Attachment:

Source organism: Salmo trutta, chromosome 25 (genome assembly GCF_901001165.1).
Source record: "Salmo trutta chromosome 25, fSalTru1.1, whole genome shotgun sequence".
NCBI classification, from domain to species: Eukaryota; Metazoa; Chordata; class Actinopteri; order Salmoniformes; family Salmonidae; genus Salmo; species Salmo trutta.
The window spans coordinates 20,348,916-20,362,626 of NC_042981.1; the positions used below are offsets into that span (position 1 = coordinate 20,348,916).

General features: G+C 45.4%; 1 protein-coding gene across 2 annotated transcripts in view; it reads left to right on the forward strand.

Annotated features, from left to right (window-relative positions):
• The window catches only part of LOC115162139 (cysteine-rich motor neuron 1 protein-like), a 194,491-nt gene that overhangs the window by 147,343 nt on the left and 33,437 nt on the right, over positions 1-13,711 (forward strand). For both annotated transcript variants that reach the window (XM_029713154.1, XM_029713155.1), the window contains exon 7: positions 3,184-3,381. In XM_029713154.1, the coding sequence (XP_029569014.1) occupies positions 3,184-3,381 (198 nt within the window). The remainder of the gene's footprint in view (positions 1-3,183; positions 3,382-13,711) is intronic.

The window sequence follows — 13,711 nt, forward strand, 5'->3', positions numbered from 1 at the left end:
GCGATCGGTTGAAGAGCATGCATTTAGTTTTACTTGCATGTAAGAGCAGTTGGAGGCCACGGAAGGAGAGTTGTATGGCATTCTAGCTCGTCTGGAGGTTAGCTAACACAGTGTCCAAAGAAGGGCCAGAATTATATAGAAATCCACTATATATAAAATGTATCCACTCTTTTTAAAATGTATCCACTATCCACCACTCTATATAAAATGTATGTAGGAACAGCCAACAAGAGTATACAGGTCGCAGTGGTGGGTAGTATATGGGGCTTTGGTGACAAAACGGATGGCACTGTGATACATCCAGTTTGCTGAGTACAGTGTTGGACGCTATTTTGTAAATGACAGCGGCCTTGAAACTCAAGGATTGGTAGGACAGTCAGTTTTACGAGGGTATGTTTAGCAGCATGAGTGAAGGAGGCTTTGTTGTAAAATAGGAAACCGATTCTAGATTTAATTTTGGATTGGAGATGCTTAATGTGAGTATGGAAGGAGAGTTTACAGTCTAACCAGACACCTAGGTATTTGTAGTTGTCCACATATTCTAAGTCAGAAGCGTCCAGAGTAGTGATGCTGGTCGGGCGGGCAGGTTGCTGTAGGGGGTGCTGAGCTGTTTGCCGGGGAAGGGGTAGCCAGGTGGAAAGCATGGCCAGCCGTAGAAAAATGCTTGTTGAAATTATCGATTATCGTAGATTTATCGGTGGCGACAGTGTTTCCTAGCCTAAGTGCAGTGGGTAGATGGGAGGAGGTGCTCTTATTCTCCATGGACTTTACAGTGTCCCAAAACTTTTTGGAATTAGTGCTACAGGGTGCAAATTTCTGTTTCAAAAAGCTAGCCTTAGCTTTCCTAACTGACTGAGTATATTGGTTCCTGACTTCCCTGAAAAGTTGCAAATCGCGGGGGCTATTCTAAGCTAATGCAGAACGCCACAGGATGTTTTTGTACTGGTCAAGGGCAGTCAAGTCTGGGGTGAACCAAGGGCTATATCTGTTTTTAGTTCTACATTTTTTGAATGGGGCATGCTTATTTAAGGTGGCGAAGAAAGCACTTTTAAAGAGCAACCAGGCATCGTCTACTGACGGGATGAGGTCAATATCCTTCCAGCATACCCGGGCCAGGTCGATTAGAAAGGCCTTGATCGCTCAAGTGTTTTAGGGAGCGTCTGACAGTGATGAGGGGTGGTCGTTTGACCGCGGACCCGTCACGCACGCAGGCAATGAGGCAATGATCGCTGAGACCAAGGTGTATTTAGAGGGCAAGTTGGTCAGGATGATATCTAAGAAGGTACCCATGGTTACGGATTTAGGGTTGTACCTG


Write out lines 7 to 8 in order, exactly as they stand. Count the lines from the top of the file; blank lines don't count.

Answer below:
• The window catches only part of LOC115162139 (cysteine-rich motor neuron 1 protein-like), a 194,491-nt gene that overhangs the window by 147,343 nt on the left and 33,437 nt on the right, over positions 1-13,711 (forward strand). For both annotated transcript variants that reach the window (XM_029713154.1, XM_029713155.1), the window contains exon 7: positions 3,184-3,381. In XM_029713154.1, the coding sequence (XP_029569014.1) occupies positions 3,184-3,381 (198 nt within the window). The remainder of the gene's footprint in view (positions 1-3,183; positions 3,382-13,711) is intronic.

The window sequence follows — 13,711 nt, forward strand, 5'->3', positions numbered from 1 at the left end: